8 October 2010 | Updated: 8 October 2010 9:40 am
So you want to be a lawyer. But do you know what working as a lawyer actually involves? And are you sure of the steps you have to take to qualify as a solicitor or barrister?
If not, read on because our guide contains all you need to know about securing a job in a profession whose members include the likes of US president Barack Obama and Mahatma Gandhi as well fictitious lawyers Elle Woods (Legally Blonde) and Miranda Hobbes (Sex and the City).
Solicitor or barrister?
In England and Wales the legal profession is split into two: solicitors and barristers. The term lawyer captures both. Traditionally, the type of work handled by solicitors and barristers was distinct. Solicitors were always the first point of contact for clients, while barristers represented clients in court.
These days, however, the work of solicitors and barristers is becoming more difficult to distinguish, with some solicitors being permitted to stand up in court. Some law firms, such as Herbert Smith, now even have their own in-house barristers’ chambers.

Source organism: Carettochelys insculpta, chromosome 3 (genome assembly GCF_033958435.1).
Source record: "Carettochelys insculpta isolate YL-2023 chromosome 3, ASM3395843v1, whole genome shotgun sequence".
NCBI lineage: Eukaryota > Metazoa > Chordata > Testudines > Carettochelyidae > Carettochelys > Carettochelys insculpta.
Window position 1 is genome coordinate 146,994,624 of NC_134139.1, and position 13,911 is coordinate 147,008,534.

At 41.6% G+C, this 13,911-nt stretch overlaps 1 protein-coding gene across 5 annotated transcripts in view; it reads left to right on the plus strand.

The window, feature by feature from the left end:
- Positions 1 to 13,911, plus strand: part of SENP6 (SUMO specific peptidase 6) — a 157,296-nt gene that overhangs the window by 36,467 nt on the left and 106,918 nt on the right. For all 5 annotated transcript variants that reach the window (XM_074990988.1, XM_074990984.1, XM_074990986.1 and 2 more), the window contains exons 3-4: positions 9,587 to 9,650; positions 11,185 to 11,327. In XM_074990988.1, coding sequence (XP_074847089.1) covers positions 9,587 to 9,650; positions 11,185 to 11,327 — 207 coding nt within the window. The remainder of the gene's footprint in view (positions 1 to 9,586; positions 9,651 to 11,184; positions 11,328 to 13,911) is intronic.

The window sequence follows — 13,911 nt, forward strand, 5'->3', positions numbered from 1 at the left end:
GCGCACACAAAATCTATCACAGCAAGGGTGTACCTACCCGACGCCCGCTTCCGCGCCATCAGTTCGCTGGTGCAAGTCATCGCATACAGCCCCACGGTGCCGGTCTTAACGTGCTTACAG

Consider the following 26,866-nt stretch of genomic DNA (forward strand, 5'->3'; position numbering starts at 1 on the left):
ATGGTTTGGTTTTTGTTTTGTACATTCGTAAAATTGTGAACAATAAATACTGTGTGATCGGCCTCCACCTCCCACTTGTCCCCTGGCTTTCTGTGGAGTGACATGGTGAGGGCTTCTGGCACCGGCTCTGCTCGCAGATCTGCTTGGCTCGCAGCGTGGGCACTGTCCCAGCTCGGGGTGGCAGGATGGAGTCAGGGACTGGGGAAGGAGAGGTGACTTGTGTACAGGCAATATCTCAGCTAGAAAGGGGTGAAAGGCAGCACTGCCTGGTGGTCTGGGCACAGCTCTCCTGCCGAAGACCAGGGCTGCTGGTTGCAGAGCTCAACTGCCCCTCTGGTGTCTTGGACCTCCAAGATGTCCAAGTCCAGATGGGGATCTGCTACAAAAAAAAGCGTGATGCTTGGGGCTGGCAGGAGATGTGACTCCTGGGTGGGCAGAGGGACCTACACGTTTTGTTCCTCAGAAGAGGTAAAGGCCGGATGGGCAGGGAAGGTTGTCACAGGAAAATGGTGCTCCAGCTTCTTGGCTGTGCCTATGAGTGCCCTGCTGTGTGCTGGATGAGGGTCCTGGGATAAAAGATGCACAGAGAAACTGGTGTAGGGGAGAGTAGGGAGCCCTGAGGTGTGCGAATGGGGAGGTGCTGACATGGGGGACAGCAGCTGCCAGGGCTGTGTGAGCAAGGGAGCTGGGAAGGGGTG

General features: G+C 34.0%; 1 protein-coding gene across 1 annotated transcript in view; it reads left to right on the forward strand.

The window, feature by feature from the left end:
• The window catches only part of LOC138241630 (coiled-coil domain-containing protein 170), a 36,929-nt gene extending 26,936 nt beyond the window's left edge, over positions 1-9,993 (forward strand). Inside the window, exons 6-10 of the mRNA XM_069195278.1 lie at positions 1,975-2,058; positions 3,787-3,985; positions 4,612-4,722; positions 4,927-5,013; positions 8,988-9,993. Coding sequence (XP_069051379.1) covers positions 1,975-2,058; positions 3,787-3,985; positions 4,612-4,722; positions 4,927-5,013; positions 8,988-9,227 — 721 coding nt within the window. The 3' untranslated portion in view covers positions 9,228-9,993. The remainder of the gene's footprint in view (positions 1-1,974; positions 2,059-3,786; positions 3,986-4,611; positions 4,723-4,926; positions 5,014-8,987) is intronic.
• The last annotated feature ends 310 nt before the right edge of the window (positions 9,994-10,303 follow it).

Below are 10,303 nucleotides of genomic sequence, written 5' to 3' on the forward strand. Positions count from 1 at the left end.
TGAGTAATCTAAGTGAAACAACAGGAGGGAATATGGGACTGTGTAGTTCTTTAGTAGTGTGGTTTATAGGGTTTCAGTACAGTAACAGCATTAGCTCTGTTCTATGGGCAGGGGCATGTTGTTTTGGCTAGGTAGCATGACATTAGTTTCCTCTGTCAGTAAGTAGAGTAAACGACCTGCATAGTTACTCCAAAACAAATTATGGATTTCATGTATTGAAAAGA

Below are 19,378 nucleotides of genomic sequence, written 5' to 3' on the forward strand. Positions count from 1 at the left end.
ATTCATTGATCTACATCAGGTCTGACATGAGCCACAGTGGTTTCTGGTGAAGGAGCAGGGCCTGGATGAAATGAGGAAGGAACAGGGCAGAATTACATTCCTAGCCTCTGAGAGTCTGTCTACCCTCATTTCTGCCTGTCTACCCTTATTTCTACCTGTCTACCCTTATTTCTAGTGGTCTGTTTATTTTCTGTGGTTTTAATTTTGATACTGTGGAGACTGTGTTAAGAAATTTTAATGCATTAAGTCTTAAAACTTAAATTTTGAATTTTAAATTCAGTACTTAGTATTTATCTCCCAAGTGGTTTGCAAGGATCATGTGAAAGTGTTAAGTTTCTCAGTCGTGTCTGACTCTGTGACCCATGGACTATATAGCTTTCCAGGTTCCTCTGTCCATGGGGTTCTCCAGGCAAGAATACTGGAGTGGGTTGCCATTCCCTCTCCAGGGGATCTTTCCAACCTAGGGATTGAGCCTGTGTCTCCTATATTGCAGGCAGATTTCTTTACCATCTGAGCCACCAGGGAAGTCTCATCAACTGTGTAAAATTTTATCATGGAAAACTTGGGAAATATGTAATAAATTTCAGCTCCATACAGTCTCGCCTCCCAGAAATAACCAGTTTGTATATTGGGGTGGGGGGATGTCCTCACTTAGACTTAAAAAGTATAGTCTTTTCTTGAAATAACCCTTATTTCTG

You need to decide at quite an early stage which profession you want to join, because although both solicitors and barristers need to complete either a law degree or a conversion course, the routes to qualification diverge following the academic stage. Aspiring solicitors have to complete the Legal Practice Course (LPC) and a two-year period of work-based learning known as a training contract. In contrast, those who want to become barristers must take the Bar Professional Training Course (BPTC) (formerly the Bar Vocational Course) followed by a
year-long apprenticeship at one or more barristers’ chambers, known as a pupillage.
Facts and fictions
There are a number of misunderstandings surrounding the legal profession. For instance, when students are asked why they want to become lawyers they often say they want to help people. But this is simply not always the reality, especially in the commercial arena where the clients are typically large, faceless corporations. Also, lawyers are not only called in when things go wrong. For example, legal advice is needed when two multinational companies merge, or on something as simple as buying a house.
Working as a lawyer is not as glamorous as the media might suggest. What’s more, with the exception of the City, where salaries for newly qualified solicitors can reach the dizzying heights of £100,000, the pay is not always as high as you might think. Indeed, some firms only pay their trainees the minimum salary set by the Solicitors Regulation Authority of £18,590.